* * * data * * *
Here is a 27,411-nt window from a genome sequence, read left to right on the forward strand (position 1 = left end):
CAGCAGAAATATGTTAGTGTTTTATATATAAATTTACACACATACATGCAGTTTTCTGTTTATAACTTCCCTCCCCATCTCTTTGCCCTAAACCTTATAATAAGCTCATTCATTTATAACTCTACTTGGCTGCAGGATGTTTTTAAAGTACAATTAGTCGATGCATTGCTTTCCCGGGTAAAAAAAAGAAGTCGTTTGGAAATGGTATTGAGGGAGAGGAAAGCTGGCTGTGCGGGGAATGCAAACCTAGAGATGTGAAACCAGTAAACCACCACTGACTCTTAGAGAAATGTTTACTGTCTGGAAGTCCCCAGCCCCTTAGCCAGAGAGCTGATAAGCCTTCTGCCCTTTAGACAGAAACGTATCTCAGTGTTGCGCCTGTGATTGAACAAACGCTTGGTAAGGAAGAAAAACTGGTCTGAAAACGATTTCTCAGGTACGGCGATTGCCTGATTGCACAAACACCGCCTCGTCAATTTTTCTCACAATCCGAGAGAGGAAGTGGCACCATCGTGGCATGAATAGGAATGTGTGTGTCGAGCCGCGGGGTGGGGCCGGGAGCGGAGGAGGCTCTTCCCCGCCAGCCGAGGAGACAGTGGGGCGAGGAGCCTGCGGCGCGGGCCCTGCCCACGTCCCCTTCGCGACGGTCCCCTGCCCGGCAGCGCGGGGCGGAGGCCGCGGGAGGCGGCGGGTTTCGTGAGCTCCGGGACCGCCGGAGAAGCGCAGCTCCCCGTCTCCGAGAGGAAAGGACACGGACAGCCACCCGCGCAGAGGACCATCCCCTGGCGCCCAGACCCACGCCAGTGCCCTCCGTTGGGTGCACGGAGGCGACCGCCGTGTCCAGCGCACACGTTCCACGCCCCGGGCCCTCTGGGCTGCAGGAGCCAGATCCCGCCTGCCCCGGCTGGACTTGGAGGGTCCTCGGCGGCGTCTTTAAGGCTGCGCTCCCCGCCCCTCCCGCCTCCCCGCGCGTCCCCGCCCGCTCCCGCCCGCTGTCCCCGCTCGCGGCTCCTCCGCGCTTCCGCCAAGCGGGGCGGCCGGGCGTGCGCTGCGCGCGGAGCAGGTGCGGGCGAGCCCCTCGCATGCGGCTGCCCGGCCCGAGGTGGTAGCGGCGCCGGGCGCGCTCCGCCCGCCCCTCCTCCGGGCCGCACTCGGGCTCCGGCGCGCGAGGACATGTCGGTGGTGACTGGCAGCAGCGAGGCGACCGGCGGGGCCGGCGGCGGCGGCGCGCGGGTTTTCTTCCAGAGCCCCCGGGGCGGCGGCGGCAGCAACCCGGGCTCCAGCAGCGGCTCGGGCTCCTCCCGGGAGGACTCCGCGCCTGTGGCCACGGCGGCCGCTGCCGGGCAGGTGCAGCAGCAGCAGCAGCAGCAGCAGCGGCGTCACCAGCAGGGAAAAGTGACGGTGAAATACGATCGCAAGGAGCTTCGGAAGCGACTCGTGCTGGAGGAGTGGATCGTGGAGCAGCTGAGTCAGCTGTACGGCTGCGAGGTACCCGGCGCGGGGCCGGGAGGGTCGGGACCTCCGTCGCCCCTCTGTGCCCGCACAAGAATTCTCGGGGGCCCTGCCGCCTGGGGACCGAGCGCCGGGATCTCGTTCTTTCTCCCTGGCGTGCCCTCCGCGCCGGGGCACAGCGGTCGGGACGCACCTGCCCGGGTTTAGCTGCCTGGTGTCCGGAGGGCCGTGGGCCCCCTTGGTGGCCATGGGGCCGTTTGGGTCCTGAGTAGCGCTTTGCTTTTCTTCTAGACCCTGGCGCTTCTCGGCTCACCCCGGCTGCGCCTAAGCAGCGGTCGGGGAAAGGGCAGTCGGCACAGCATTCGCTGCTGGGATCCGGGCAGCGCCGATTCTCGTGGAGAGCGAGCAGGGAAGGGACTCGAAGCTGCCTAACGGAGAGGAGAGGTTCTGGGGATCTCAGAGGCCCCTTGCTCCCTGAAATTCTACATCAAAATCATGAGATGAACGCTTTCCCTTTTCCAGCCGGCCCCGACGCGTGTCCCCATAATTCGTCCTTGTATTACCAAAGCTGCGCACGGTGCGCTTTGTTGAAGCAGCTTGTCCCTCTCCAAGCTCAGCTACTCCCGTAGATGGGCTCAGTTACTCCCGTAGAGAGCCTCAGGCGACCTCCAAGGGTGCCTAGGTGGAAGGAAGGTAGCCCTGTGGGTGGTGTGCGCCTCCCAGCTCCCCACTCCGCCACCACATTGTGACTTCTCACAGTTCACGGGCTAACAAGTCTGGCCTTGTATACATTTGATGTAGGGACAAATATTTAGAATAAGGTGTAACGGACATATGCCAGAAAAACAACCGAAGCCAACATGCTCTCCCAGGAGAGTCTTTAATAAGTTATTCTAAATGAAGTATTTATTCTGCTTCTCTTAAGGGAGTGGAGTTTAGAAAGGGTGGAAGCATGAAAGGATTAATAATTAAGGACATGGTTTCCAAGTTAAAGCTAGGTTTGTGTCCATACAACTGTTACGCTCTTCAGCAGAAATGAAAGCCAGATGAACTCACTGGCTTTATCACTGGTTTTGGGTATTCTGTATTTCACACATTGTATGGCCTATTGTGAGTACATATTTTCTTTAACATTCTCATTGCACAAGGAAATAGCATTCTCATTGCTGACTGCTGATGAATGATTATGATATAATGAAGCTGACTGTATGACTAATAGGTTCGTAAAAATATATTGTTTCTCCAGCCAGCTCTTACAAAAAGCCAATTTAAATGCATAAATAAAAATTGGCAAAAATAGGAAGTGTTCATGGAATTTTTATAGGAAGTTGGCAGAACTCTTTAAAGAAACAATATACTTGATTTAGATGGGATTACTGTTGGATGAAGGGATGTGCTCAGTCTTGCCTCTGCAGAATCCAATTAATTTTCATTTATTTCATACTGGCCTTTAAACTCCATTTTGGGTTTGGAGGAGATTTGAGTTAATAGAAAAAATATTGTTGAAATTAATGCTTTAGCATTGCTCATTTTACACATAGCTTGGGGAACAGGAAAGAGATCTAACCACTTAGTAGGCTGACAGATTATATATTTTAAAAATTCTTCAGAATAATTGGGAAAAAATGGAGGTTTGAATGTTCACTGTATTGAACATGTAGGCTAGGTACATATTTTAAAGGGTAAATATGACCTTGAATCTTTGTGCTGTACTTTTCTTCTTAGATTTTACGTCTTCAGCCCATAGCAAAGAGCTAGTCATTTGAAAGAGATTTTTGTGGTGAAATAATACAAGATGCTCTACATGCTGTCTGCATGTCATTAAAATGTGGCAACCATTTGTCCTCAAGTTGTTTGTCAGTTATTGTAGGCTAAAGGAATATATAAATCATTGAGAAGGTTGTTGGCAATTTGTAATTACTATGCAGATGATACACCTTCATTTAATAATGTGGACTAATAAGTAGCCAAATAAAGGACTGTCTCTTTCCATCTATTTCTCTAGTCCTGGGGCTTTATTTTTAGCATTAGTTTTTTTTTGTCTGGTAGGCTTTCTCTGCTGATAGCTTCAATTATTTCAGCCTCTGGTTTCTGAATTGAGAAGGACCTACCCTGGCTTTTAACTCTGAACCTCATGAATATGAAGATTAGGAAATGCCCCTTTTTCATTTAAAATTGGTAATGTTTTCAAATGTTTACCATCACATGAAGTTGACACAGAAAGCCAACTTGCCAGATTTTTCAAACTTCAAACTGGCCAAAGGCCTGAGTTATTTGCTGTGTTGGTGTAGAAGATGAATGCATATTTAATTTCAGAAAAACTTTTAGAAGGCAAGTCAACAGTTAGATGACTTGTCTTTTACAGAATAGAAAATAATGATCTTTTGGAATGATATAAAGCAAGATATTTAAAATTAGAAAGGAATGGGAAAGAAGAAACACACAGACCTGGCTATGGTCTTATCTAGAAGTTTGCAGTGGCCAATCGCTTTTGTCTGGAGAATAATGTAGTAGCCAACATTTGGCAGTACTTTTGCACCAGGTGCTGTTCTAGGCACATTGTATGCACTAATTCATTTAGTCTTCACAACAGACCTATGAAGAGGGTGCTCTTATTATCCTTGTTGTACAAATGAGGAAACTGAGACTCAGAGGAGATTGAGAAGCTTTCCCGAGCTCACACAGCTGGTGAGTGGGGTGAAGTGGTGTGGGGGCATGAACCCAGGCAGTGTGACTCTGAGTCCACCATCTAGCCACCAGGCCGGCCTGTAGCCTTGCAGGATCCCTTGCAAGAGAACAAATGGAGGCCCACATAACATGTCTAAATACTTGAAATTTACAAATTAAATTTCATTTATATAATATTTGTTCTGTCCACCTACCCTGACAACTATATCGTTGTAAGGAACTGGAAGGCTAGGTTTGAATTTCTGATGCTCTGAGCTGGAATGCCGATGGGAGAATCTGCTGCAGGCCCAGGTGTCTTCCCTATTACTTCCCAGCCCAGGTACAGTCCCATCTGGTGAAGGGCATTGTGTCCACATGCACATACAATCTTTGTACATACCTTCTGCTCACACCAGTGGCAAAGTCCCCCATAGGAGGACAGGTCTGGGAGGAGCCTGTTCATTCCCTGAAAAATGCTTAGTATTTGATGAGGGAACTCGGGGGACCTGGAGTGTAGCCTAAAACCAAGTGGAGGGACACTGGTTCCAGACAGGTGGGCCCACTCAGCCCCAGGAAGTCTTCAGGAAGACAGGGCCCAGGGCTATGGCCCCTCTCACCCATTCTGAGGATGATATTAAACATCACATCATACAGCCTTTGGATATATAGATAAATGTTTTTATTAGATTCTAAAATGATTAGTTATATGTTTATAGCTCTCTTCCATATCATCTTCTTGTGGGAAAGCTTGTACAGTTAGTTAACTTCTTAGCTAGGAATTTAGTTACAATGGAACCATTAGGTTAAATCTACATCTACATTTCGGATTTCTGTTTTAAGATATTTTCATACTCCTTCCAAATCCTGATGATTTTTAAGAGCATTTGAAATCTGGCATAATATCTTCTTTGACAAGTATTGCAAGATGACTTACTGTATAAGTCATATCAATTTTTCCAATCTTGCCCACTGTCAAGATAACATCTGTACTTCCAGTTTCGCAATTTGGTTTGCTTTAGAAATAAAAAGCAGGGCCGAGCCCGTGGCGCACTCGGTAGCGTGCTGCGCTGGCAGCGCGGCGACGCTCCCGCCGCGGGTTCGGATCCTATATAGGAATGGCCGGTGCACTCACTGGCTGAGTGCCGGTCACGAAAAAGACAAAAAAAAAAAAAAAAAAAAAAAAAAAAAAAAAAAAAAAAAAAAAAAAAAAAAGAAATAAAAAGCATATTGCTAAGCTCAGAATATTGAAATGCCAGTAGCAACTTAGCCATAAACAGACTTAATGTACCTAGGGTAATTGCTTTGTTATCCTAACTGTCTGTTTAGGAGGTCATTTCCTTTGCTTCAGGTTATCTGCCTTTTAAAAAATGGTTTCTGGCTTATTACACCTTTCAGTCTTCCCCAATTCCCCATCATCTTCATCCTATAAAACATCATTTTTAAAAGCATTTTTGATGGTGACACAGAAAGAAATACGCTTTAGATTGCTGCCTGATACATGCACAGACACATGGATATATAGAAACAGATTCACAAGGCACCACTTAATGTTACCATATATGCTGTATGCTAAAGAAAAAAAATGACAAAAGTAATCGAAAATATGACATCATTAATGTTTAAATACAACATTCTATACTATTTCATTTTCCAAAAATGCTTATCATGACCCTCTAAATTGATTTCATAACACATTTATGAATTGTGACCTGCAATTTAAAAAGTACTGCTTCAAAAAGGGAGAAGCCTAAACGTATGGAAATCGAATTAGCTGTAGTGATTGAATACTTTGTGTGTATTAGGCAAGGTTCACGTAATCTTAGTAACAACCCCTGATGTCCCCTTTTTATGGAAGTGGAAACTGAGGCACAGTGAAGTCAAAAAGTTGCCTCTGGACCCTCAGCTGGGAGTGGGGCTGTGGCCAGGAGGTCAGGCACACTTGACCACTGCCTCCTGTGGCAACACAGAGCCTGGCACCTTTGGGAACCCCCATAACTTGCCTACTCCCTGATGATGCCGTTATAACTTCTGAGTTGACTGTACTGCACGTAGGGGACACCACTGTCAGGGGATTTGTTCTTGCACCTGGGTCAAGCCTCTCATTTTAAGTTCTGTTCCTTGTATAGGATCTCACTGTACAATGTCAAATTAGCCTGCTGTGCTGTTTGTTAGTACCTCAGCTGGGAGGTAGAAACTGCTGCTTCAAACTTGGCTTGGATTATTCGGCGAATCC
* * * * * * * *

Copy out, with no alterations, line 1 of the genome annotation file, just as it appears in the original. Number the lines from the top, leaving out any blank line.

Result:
Here is a 27,411-nt window from a genome sequence, read left to right on the forward strand (position 1 = left end):